Safeway's PR & Diversity Leader: Teena Massingill
To celebrate and shine a light on Black History Month, we wanted to profile a dynamo Bay Area PR leader who specializes in diversity. Naturally, that led us to the impressive Teena Massingill, Director of Corporate Public Affairs & Diversity at Albertsons Companies and Safeway, Inc. This natural-born storyteller started as a journalist before moving into PR at Safeway.
What was your journey to the field of public relations?
I landed in PR because I’m a storyteller at heart, and I’m always looking for the next
story to share with the world. I fervently believe that, when I was born, I looked at the
delivery room doctor and said, “Wow, you have an interesting job. How did you end
up in this line of work?”
For the first part of my career, I was a reporter. I’d majored in broadcast journalism
but became a newspaper reporter because I didn’t get opportunities in broadcast to
really dig deep into a topic and unearth the golden nuggets that transform random
facts into compelling stories. Not that those opportunities didn’t exist. They were
there, but just hard to come by for general assignment reporters at small radio and TV
stations that needed reporters to churn out multiple stories a day to fill a newscast.
I worked in print journalism for about a decade until 2001, when print publications
suffered costly repercussions from the industry-wide practice of posting their content
online for free. My newspaper then offered buyouts, so I decided to try my hand at
another career in storytelling.
As an aside, I recently read an article about a study that concluded that most former
reporters still identify as journalists years after they’d left the profession. Once a
reporter, always a reporter, even if your current job involves fielding media questions
rather than asking them.
I left journalism and became the PR manager for Safeway’s Northern California
division. Safeway is now part of Albertsons Companies. Each day I’m amazed and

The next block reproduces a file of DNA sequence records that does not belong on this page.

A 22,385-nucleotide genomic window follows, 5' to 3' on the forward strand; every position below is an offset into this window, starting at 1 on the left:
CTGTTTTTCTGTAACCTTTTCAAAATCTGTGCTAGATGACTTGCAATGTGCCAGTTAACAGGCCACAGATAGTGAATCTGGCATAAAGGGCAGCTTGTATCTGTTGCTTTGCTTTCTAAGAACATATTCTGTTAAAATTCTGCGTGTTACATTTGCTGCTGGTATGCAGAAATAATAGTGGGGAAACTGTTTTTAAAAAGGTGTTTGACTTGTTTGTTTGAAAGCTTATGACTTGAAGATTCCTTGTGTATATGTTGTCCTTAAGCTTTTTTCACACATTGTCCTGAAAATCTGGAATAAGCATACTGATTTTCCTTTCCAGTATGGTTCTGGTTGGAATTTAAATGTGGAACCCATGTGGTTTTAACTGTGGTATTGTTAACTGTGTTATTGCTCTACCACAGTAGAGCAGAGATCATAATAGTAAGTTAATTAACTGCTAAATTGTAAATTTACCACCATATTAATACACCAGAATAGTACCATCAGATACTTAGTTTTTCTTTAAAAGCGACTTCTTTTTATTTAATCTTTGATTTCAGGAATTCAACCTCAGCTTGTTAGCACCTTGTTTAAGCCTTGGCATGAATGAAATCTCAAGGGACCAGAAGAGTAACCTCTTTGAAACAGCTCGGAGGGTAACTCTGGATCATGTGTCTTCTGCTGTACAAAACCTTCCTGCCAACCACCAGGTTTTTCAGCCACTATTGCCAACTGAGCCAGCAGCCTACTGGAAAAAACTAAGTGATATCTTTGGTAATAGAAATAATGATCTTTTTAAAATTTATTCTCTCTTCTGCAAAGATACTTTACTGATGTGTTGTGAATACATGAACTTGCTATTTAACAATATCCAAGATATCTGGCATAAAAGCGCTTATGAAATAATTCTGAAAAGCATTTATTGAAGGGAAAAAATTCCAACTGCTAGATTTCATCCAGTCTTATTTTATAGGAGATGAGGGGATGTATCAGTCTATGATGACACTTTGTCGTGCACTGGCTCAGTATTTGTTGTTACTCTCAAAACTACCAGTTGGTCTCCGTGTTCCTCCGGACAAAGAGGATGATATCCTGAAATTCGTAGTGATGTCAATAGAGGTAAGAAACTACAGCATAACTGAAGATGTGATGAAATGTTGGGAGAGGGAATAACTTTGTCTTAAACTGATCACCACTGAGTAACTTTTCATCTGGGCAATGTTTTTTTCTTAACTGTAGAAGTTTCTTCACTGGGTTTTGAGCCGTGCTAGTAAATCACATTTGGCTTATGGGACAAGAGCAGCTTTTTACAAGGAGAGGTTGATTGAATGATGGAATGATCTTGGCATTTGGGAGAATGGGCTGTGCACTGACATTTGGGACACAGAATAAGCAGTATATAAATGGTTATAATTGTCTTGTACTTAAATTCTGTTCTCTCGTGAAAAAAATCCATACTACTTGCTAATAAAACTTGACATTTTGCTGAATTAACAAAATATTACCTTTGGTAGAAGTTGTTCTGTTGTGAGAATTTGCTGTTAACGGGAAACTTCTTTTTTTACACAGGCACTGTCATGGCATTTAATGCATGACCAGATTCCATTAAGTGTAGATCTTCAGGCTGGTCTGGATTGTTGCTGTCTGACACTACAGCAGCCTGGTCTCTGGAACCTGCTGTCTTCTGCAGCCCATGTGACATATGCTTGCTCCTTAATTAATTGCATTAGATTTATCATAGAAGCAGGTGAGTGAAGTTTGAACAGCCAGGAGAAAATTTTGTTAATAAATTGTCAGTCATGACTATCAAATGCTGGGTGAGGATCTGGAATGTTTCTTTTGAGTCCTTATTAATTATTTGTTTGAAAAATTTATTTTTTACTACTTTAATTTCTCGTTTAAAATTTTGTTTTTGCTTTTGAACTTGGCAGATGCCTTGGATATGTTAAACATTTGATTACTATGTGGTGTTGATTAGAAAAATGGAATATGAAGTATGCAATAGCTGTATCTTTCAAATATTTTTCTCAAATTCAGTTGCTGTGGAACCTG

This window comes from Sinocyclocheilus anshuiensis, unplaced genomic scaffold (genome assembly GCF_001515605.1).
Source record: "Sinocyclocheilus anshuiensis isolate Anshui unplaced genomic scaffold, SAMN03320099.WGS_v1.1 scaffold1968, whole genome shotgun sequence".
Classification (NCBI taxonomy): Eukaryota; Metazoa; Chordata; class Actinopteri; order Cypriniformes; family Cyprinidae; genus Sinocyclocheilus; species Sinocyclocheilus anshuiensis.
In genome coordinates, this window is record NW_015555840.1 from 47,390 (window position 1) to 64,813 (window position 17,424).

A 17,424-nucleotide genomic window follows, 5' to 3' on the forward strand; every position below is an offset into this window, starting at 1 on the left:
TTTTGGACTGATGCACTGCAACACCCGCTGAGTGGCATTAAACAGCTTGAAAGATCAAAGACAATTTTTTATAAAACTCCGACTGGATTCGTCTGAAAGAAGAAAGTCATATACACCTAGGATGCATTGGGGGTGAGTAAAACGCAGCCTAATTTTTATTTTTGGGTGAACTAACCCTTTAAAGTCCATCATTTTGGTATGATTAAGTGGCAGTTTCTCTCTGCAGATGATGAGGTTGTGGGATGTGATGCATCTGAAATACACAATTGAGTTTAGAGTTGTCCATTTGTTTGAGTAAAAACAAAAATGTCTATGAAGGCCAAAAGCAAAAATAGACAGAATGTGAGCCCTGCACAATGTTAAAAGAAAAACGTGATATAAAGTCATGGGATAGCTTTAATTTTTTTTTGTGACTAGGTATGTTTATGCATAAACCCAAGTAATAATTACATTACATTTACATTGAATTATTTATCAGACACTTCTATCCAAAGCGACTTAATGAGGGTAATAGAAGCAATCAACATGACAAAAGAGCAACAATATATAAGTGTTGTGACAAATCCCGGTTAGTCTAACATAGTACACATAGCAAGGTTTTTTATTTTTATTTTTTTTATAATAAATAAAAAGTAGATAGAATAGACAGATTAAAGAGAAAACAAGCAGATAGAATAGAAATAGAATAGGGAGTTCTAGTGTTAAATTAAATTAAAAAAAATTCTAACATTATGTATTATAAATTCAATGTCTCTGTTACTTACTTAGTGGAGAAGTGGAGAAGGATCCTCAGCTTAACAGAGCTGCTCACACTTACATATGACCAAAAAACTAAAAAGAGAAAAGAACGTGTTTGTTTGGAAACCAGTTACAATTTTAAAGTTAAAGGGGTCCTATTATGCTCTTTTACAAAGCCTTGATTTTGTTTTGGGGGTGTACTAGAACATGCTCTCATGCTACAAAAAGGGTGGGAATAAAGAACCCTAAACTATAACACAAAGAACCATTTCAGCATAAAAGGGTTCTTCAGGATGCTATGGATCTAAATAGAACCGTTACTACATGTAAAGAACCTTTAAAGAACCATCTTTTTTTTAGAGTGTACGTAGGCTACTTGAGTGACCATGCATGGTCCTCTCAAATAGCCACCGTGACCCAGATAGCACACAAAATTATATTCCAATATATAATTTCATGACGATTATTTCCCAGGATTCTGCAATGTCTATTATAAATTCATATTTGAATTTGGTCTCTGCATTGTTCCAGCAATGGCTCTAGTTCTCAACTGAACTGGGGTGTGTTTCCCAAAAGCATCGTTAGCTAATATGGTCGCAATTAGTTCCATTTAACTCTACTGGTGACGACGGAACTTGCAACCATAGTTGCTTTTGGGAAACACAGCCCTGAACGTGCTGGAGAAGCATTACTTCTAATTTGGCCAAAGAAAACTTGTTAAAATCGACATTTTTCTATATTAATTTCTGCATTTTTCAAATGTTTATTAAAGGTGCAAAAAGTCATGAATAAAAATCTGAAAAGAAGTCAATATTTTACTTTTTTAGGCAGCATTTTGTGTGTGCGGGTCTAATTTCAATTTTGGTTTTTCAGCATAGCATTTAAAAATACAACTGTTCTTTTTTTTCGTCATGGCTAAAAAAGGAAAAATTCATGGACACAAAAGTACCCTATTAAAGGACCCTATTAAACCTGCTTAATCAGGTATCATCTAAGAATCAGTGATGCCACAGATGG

thankful that I still get to live my dream of being a storyteller. When I first
transitioned into PR, I thought I’d have to relegate my joy of research and writing to a
pastime, but I do it every single day. My focus on Albertsons Companies’
PR/communications team is philanthropy, sustainability, and diversity. There’s no end
to the messaging and news coming from these areas.
Please give us one of the highlight moments or events of your career?
I’ve been fortunate to have many amazing moments in my nearly 19 years in PR.
Working for a large company in the Fortune 100 lends itself to many opportunities for exciting experiences and pinch-myself moments. However, the highlights of my
career don’t involve spending time with famous people (though meeting Clint
Eastwood was cool) or attending formal galas. (I prefer date night with my hubby.)
The times that I’ll always remember, the most fulfilling and meaningful moments of
my career are the times I’ve helped create something that promised to have a
tremendous positive impact on someone’s life. This isn’t about PR, but rather the
work that becomes the basis of a story. It’s the fundraiser. It’s the community
outreach program. It’s the commitment to make a change because the industry, the
environment, and the communities we serve need leaders, not just businesses.
Then, after I helped launch the program or played a role in its success, I tell the story.
What is a misconception people may have about the public relations industry?
My mother once said she envied me because, at the time, my job involved a fair
amount of travel, event planning, and social gatherings. Little did she know that, by
the time the event started, I was so tired that all I wanted was for everything to go off
without a hitch, make it through to the end, and enjoy a glass of wine…or two.
If you were to teach a class in public relations, what would it be and why did you choose this particular topic?
It’s a toss-up between Communication Ethics and Crisis Communications.
I am always amazed at the number of students who graduate without having taken an
ethics course in their field of study. There are ethical considerations for every
profession, but in communications, ethics are key to the credibility of your
client/company and your own professional reputation.
Crisis Communications is a critical skill that every PR pro must master. In today’s “all-
media, all-the-time” culture, any business, elected official, nonprofit, or random
person on the street can become the next viral video or story. You can help them get
through it, preserve their brand (or rebuild it), and avoid making the same mistake in
What gems of thought would you like to share with everyone reading this article?
Everybody is a star. It’s your job to help them shine brighter.